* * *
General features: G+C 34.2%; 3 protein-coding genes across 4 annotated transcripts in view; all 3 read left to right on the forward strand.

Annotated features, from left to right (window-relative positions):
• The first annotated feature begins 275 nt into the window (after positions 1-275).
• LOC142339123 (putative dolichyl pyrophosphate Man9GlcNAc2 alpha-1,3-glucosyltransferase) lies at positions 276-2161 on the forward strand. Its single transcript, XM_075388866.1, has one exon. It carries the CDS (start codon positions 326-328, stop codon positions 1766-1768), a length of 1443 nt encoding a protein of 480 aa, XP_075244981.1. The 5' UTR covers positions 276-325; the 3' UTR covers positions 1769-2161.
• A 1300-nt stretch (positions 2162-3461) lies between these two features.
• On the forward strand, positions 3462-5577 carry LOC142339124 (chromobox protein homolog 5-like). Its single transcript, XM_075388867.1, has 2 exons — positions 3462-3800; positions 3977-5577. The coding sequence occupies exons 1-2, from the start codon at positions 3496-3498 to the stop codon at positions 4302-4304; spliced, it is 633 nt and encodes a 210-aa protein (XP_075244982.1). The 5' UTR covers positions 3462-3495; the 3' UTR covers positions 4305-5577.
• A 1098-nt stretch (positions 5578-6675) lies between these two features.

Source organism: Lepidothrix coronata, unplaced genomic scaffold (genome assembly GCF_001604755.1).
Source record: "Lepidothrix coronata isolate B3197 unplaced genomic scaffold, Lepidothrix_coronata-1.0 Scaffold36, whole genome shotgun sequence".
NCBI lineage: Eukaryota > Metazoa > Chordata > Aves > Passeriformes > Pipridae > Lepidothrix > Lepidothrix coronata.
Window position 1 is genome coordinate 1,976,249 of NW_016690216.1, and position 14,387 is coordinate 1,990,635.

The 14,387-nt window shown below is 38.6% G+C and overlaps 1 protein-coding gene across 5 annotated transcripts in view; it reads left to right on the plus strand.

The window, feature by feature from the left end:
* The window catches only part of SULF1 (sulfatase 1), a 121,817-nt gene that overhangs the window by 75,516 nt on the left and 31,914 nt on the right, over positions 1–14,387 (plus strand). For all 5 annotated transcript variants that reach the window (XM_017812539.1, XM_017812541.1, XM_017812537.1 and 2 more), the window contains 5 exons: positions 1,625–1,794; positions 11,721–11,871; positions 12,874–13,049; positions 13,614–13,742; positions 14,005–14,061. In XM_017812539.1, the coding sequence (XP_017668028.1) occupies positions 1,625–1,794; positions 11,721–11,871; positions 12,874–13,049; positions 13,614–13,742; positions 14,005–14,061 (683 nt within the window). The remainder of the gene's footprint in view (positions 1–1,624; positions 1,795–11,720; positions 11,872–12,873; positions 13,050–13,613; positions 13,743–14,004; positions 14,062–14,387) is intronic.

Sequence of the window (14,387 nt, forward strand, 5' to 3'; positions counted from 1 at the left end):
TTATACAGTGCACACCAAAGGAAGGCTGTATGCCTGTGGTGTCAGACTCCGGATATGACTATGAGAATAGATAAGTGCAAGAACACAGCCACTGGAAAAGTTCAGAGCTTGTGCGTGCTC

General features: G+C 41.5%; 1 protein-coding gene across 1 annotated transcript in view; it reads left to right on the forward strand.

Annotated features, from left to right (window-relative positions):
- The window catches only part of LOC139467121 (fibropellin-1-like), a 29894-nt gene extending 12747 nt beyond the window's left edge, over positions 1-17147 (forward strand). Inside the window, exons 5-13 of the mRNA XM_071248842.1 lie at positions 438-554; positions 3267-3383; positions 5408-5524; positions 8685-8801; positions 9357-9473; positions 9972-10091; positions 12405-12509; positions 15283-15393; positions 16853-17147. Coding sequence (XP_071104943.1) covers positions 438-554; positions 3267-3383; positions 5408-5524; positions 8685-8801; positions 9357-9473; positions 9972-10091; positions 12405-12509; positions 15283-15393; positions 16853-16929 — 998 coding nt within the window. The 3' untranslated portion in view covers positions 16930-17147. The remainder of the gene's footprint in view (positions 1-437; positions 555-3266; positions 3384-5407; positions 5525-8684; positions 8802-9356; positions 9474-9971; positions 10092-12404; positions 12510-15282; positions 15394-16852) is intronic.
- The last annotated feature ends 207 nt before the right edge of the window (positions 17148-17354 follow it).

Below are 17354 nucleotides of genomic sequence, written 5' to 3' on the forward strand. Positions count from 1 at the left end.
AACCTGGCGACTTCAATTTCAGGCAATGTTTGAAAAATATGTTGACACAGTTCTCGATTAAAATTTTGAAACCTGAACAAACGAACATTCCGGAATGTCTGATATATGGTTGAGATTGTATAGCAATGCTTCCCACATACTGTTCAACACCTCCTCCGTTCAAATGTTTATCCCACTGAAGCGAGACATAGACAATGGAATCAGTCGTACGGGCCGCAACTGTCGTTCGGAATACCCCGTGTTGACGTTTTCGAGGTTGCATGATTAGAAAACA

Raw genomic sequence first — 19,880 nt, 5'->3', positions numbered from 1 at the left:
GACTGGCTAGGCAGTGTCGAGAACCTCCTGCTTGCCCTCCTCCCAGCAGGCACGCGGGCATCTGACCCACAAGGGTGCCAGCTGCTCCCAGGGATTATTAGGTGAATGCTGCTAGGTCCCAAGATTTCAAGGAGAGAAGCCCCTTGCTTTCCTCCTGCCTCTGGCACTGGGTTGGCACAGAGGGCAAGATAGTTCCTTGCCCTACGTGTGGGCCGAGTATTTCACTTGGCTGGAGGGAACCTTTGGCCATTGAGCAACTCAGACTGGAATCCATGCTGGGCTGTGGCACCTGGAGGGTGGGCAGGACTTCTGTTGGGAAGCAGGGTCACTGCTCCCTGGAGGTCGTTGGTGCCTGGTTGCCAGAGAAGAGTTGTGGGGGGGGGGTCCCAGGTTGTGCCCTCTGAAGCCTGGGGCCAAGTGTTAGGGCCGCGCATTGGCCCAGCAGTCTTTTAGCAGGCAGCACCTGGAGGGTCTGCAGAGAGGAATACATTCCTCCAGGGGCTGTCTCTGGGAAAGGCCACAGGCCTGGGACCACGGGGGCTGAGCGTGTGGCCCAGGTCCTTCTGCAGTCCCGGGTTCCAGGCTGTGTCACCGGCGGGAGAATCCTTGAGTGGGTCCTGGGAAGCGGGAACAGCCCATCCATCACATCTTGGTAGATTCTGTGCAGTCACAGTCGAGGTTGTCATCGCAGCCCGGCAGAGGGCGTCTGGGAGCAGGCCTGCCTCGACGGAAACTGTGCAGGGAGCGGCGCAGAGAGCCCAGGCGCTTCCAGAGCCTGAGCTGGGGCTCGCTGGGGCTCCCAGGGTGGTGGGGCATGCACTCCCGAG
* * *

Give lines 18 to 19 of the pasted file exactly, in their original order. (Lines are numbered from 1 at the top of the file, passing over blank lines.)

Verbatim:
Annotated features, from left to right (window-relative positions):
- The window catches only part of LOC139467121 (fibropellin-1-like), a 29894-nt gene extending 12747 nt beyond the window's left edge, over positions 1-17147 (forward strand). Inside the window, exons 5-13 of the mRNA XM_071248842.1 lie at positions 438-554; positions 3267-3383; positions 5408-5524; positions 8685-8801; positions 9357-9473; positions 9972-10091; positions 12405-12509; positions 15283-15393; positions 16853-17147. Coding sequence (XP_071104943.1) covers positions 438-554; positions 3267-3383; positions 5408-5524; positions 8685-8801; positions 9357-9473; positions 9972-10091; positions 12405-12509; positions 15283-15393; positions 16853-16929 — 998 coding nt within the window. The 3' untranslated portion in view covers positions 16930-17147. The remainder of the gene's footprint in view (positions 1-437; positions 555-3266; positions 3384-5407; positions 5525-8684; positions 8802-9356; positions 9474-9971; positions 10092-12404; positions 12510-15282; positions 15394-16852) is intronic.